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Google Street View Gallery

What it is: Google Street Gallery is a must add bookmark for any classroom.  This is a collection of Google Street views of famous landmarks, buildings, and art, sport, and entertainment venues from around the world.  Landmarks includes places such as Big Ben, Tower Bridge, Golden Gate Bridge, Space Needle, Gateway Arch, CN Tower, Tokyo Tower, Plaza de Cibeles, Eiffel Tower, Arthur’s Seat, The Colosseum, Arc de Triomphe, and Chiang Kai-shek Memorial Hall.  In Famous Buildings students can see the street view of Westminster Abbey, City Hall, St. George’s Hall, Coventry Cathedral, Sydney Opera House, Sagrada Familia, Chateau de Chillon, Belem Tower, St. Peter’s Basilica, and Taipei 101.  In Art, sport and entertainment students can tour Angel of the North, Coronation Street, Trafalgar Square Fourth Plinth, Tate Britain, Wales Millennium Centre, Glasgow Gallery of Modern Art, Guggenheim Museum, and The Louvre Museum.  Not only can students explore the street view of all these places, they can also see users pictures embedded right in the street view.  Each place can be viewed on Google Maps with the click of a button.   Students can also quickly find more information about any of the landmarks by clicking “more information”.  Students are taken to a Google Search that shows the location on a Google map, gives details, photos, videos, reviews, tells about nearby places, and gives more information about the place.   How to integrate Google Street View Gallery into the classroom: Google Street View Gallery makes it easy to whisk your students away on virtual adventures around the world.  Bring your geography, history, and social studies lessons to life by letting students take a virtual field trip with Google Street Views.  Using an interactive whiteboard or projector, your students will feel like they have visited landmarks around the world during class.  Allow students to be the “tour guides” and navigate the street view and pictures associated. Make sure to view the Google Maps so that students can get a sense of where each landmark is located and practice their map skills. Google Street views can be used during math to study architecture shapes, angles, etc. in real world settings. Display a Google Street View on your projector or interactive whiteboard and ask students to imagine they have just visited this landmark or building and write a story about what happened there.  The street views make excellent writing prompts. Tips: I love using Google Street Views with an interactive whiteboard.  Students really get the sense of what it is like to stand on the street in the middle of Prague or London and take a look around.  It is fun to imagine the stories that take place every day on those streets. Google Street View Gallery is not a comprehensive collection of available Google Street Views, it is a great collection of famous landmarks and buildings, grouped together for easy access. Please leave a comment and share how you are using Google Street View Gallery in your classroom.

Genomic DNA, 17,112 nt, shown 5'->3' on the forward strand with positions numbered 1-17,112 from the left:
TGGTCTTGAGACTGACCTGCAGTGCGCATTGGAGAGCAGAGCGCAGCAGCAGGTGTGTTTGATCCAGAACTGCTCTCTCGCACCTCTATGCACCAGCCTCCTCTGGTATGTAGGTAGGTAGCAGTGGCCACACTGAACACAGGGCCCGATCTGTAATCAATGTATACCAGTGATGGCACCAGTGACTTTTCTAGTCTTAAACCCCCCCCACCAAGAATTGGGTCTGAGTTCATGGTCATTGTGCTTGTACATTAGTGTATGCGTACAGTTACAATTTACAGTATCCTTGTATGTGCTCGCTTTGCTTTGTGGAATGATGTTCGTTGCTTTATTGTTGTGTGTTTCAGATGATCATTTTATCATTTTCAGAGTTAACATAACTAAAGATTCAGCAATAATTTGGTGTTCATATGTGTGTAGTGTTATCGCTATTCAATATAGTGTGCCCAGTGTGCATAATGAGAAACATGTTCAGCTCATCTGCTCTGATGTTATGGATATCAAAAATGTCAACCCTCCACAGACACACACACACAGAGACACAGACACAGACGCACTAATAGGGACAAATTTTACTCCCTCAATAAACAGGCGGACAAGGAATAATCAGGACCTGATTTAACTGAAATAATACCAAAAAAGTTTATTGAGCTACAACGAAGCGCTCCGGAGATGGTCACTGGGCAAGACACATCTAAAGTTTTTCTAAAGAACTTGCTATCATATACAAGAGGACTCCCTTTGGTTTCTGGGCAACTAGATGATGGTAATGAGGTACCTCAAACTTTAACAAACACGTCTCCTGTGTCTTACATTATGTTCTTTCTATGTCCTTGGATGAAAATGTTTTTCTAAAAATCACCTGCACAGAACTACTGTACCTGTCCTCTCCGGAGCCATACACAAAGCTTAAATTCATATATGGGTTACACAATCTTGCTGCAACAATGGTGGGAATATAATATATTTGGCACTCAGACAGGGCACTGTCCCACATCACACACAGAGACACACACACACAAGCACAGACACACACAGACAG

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Build Your Wild Self

Posted by admin | Posted in Fun & Games, Language Arts, Primary Elementary, Secondary Elementary, Websites | Posted on 13-11-2008

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What it is:  Build Your Wild Self is a website I heard about on A Geeky Momma’s blog (which I thoroughly enjoy!).  The site fits perfectly into my classroom this week as our Book Fair theme this year is “Safari”.   The site, created by the New York Zoos and Aquarium, lets students create a character called their “Wild Self”.  Students can choose a character and then add crazy hair, arms, legs, etc. to make them wild. There are even fun sound effects for the different backgrounds they add! 

 

How to integrate Build Your Wild Self into the classroom:   This would be a great site to use with students after reading a book like “Where the Wild Things Are”.  Students could create their own Wild Things and write themselves a Wild Things story featuring themselves.  This is also a great site to use with kindergarten and first grade students who are learning about different animals.  As they build their Wild Self they can name what animal the crazy part belongs to.  Older elementary students also enjoy working on this website, my students created a wild self for their safari passports for our book fair this week and really enjoyed it from kindergarten through fifth grade.

 

Tips:   The Wild Self can be printed out, sent to a friend, or saved as a desktop.  

 

Leave a comment and tell us how you are using Build Your Wild Self in your classroom.

Comments (1)

I used this site while incorporating a research project on animals for Kindergarten students. They were required to obtain a fact about a animal of their choice. This site was highly engaging, and worked off things that the children loved. Children are so animated these days, and lessons need to be just as animated as them. The students obtained their fact by picking an animal part to add to their wild self, and at then end of their design the program described their animal part in detail and told exactly why the animal needed the part. For example if they added giraffe hoofs to their animal, the program told the students that a giraffe hoof gets as big as a dinner plate so they can get rid of a lion with one kick! Afterwards the students could pick a zoo website from a list of 5 and explore some more. What a great website! THANKS!!!!

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